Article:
Monday, August 15, 2016

Ted-Ed frog riddle is wrong, and shockingly so

The frog riddle is a lie.
My daughter watches the Ted-Ed videos with riddles in them. They are a good way to exercise your brain, unless you don't actually pause the videos to work through the answer. It is way too easy to just watch passively and not think about the correct solution.
In the frog riddle (which I've linked the analysis, and the video), there are two frogs behind you and one of them is a male and one is a female. The female frog is identical to the male frog except she has a lifesaving antidote on her skin. If you choose to go to the unknown, silent, frog in front of you then you will have a 50% chance of surviving. If you go behind you to where two frogs sit, but one of them is known to be a croaking male, then you will have a probability that may be higher, lower, or the same of being saved.
The article chooses to pick another dimension which is not directly addressed in the original riddle: whether the males croak with more or less frequency than the females. I assume this would be on average: some males would croak more than other males and some females might croak more than other females, and even more than some males! I rule this one out because it would average out or could be figured with slightly more messy math, and anyway, it wasn't addressed in the original problem.
Can you see the error in both the original video and the incorrect explanation of the article? The probability as stated in the original problem is not 2/3, it is still 1/2 or 50% for the two frogs behind you.
Pause your screens and go figure it out. I'll wait.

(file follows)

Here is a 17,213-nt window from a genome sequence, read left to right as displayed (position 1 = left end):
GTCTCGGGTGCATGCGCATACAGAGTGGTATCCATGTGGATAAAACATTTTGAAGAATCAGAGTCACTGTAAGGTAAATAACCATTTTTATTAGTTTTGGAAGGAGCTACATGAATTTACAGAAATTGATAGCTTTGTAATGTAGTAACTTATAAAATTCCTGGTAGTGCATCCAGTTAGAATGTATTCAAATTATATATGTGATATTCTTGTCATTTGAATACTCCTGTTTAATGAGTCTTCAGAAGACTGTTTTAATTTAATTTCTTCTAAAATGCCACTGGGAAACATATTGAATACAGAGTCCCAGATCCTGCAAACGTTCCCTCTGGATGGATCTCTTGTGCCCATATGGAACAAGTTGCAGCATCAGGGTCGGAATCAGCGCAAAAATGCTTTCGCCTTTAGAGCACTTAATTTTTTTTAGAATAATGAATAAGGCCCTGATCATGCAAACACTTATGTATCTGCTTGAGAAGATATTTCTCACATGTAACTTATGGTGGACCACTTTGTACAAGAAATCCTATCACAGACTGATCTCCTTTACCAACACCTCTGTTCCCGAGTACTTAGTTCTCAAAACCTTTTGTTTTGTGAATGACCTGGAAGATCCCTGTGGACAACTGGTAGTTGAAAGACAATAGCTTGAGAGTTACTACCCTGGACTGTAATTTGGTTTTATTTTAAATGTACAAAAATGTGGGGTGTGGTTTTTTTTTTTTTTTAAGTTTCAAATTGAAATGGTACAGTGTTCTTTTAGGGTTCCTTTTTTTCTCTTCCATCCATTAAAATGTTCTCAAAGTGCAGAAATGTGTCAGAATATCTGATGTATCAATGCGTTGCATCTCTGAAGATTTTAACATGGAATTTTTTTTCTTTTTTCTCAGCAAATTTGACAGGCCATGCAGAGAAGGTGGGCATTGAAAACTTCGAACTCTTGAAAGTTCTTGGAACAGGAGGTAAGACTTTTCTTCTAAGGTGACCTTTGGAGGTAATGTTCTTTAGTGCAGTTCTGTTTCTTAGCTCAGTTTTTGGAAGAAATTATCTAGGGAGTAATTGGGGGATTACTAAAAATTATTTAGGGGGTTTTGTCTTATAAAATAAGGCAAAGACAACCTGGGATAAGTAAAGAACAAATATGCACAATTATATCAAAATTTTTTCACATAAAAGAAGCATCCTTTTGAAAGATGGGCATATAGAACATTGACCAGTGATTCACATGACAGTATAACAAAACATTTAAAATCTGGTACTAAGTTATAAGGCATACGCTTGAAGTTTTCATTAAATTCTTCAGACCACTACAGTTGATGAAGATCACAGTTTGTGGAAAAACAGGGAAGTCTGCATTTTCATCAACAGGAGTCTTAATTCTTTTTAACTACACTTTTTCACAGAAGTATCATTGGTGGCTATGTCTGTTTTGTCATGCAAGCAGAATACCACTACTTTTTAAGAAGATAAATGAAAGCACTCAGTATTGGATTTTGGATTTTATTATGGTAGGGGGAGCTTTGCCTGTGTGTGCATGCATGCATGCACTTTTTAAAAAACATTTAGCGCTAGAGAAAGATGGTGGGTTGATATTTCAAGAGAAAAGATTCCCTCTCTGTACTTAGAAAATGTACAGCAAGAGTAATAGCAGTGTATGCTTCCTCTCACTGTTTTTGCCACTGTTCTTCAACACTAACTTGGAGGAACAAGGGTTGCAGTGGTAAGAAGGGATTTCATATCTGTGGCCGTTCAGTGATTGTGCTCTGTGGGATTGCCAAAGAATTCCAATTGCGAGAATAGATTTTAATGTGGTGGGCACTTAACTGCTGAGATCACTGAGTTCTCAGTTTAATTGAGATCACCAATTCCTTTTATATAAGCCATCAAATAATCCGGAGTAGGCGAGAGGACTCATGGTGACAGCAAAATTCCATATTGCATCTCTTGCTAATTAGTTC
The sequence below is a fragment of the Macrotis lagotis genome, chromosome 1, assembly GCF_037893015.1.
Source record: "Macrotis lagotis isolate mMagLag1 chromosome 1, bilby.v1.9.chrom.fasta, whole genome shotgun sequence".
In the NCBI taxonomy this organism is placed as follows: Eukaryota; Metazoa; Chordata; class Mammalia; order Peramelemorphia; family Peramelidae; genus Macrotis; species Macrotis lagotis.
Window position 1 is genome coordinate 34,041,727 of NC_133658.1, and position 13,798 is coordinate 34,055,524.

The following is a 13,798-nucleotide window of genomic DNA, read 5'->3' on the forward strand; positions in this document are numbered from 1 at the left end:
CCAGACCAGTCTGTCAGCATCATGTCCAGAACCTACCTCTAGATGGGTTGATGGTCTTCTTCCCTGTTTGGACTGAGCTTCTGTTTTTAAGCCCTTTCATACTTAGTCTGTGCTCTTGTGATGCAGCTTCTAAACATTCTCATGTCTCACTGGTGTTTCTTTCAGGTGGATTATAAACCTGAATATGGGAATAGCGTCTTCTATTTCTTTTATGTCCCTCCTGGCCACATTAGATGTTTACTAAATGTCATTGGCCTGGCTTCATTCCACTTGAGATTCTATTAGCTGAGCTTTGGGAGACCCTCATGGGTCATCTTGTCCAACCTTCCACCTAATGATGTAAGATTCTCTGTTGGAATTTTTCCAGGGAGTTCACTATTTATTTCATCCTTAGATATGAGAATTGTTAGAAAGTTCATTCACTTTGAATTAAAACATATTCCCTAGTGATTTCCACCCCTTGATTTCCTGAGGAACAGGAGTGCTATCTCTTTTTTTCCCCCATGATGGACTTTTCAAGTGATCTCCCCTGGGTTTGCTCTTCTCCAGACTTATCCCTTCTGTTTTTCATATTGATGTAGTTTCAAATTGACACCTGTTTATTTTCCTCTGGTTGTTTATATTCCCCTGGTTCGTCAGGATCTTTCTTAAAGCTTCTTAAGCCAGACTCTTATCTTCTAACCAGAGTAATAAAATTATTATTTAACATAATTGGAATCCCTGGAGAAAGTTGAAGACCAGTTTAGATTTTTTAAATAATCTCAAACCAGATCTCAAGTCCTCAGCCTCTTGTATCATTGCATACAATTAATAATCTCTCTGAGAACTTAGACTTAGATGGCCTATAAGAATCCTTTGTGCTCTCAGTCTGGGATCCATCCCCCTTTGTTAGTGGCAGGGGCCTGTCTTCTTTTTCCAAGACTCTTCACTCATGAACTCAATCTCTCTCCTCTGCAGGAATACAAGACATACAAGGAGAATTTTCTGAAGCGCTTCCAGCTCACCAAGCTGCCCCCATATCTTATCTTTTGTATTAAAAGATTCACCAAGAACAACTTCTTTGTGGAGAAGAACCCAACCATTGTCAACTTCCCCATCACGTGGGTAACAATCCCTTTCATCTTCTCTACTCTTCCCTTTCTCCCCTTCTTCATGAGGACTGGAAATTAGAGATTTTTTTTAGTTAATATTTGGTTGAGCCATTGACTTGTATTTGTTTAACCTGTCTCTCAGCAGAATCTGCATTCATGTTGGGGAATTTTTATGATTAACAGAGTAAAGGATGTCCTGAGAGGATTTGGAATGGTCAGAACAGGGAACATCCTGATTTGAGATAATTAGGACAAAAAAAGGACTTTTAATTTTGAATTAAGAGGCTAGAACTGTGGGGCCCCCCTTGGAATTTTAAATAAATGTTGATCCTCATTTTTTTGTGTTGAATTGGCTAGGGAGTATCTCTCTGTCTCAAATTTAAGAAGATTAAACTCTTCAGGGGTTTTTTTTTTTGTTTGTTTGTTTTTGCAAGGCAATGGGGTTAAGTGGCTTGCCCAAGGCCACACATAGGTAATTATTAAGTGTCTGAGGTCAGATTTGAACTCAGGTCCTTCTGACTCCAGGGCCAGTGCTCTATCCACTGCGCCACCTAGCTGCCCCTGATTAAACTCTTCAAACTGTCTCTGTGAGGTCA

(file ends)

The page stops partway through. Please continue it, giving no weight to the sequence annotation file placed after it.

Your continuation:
No, really, I'm waiting for you to figure it out, asshole.

Okay, here is my take: The problem lies in the truth table used to calculate the probability. If there are two frogs, we assume there are four probabilities:

Male Male = dead
Male Female = alive
Female Male = alive
Female Female = alive (but not possible, because one is male).

However, the middle two options are actually only one outcome! It doesn't matter which order you pick frogs from the population and arrange them in the forest. A male/female pair is exactly the same as a female/male pair. Here is the real calculation with question marks (I'm preserving order just to show the calculations. In reality it doesn't matter. But imagine you take the first frog, lick it, then take the second frog, and lick it too. What is the outcome for each trial?)

Male / ??
?? / Male


Male ?Male? = dead
Male ?Female? = alive

?Male? Male = dead
?Female? Male = alive

The probability is exactly 50% as it should be. The video makes a reference to the whole population of frogs, however. So I investigated that to see if there was something I missed. Let's take a look at a population of three frogs. What are the possible combinations of male and female frogs (with equal probability of male and female)?

MFM (dup)
FMM (dup)
FMF (dup)
FFM (dup)

Taking the unique assortments, there are three pairs of each population. You would have pair 1,2 and pair 1,3 and pair 2,3. For each, there must be one male, and if there are any females, you live. For each population there are the following pair outcomes:

MMM = MM-dead, MM-dead, MM-dead
MMF = MM-dead, MF-alive, MF-alive
MFF = MF-alive, MF-alive, FF - impossible
FFF = No possible scenarios with the male restriction

So the results are:

MMM = 3 dead
MMF = 1 dead, 2 alive
MFF = 0 dead, 2 alive, 1 impossible
FFF = 3 impossible scenarios

So in this sample population, there are four outcomes where you died and four outcomes where you lived. That's a 50% probability.

Friday, April 8, 2016

Python List Access

If you have to use python, this is the kind of bullshit you have to put up with:

$ python
Python 2.6.6 (r266:84292, Jul 23 2015, 15:22:56)
[GCC 4.4.7 20120313 (Red Hat 4.4.7-11)] on linux2
Type "help", "copyright", "credits" or "license" for more information.
>>> a=[1,2,3,4,5]
>>> a[2:]
[3, 4, 5]
>>> a[:2]
[1, 2]
>>> a[-2:]
[4, 5]
>>> a[:-2]
[1, 2, 3]

Weekly writing output

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